Cultivating Relaxation

Depression has a way of withholding joy, and convincing you that you deserve that deprivation.

If you aren’t always working on something, if you aren’t constantly producing, working, building, hustling, or whatever else you want to call it, you do not deserve a moment to yourself. The idea that capitalism has ingrained in us, is the idea that a person has to “earn” the right to experience ecstasy or elation.

When’s the last time you gave yourself a break?

It’s the same reason that the prevailing reaction to poverty is to condescend. Poor people are not allowed to have nice things, for the sole reason that they perpetrate the mortal sin of existing, stripped of resources, in an environment that seeks to perpetuate a value system contingent on the idea that being wealthy makes you a “good”, hard-working, person. That the poor are to blame for their poverty, because they’re “lazy” or “terrible decision-makers” and ought to be punished for it. They are, to an extent, denied their personhood, just due to their lack of resources. They haven’t “earned” the right to relax.

And it’s difficult to unlearn those lessons. I’m still working on it.

Last week, I was hit with a wave of exhaustion like I’ve never felt before. It was unquestionably, an episode of burnout. I was doing so many things at once (and not doing them very well), and I found it harder and harder to motivate myself to do even the activities I wanted to do. I started practicing avoidance, and I’ll tell you something that you already know.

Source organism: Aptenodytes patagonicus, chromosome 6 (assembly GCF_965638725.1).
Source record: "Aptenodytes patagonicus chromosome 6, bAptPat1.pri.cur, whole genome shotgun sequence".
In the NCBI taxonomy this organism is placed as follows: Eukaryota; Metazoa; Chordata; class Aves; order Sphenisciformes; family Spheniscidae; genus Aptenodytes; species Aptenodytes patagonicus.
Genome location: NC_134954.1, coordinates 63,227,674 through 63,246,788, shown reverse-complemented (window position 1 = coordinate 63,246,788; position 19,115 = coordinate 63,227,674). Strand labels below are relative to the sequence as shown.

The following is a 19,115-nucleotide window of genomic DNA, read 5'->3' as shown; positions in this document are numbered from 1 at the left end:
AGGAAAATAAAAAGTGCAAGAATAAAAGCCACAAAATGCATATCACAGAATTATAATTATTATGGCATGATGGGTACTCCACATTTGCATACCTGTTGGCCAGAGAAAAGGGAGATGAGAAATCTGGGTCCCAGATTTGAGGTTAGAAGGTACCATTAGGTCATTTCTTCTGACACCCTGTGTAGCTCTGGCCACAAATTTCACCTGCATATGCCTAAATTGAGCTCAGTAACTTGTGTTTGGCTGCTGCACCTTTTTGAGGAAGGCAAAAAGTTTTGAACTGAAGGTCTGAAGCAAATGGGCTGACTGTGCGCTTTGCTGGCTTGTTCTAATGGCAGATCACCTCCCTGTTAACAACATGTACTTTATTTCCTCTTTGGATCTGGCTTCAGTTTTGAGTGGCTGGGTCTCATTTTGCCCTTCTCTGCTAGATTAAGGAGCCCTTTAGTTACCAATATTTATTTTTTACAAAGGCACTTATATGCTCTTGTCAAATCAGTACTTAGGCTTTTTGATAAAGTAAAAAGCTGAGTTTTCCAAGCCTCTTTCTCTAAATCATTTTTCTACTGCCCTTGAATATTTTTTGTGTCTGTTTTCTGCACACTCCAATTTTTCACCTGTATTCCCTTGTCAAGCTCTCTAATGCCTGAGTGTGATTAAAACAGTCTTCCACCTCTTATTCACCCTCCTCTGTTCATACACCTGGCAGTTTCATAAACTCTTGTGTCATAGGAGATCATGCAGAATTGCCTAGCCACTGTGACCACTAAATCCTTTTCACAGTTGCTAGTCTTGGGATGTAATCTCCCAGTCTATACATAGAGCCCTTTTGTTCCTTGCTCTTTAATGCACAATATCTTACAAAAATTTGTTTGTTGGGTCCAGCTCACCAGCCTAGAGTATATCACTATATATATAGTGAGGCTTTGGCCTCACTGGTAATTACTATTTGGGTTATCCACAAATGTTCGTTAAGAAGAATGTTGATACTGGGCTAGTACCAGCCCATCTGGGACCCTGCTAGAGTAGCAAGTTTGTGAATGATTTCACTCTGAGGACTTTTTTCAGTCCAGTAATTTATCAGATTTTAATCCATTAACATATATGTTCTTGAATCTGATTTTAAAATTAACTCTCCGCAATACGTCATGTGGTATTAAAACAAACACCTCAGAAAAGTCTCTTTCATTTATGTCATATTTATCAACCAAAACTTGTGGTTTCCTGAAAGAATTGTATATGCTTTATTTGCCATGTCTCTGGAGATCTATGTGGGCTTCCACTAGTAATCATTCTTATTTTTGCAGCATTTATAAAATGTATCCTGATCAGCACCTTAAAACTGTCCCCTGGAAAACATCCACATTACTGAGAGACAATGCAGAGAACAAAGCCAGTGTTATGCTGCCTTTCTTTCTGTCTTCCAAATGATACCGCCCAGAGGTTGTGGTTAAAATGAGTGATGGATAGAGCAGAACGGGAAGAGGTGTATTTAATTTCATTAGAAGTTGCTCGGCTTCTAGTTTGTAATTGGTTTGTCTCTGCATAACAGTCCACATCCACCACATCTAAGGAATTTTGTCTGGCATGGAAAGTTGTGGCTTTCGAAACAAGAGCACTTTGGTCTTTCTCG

(Avoidance. Does. Not. Work.)

I took a break. Life is too expensive to be this exhausting. I was tired of being tired, and with the forever encroaching legislation concerned with controlling people’s time and labour and reproductive organs…

I just said f*ck it. And I went to the spa.

And I didn’t have to “earn” it. I deserved it because I am a person and I deserve freedom from labour.

Listeeeeeeeeeen. I don’t know if it’s a placebo effect or what. But the dim, warm lighting, the enclosed quiet environment, the technological detox… it works. Bonafide cure for my burnout. I bought a package, right — scrub, pedicure, facial — and let me tell you, I emerged a new person.

My skin was smooth and bouncy. My feet were the prettiest they’ve ever been. I felt alive leaving that place. (The Nirvana Natural Health Clinic & Spa in Belmont — though they’re moving to Excel Plaza soon).

I am in no way saying that spa treatments are a substitute for the redistribution of resources, and the reorganizing of the structures which seek to commodify every aspect of their lives. They’re a band-aid at best.

But being pampered is always a welcome treat.

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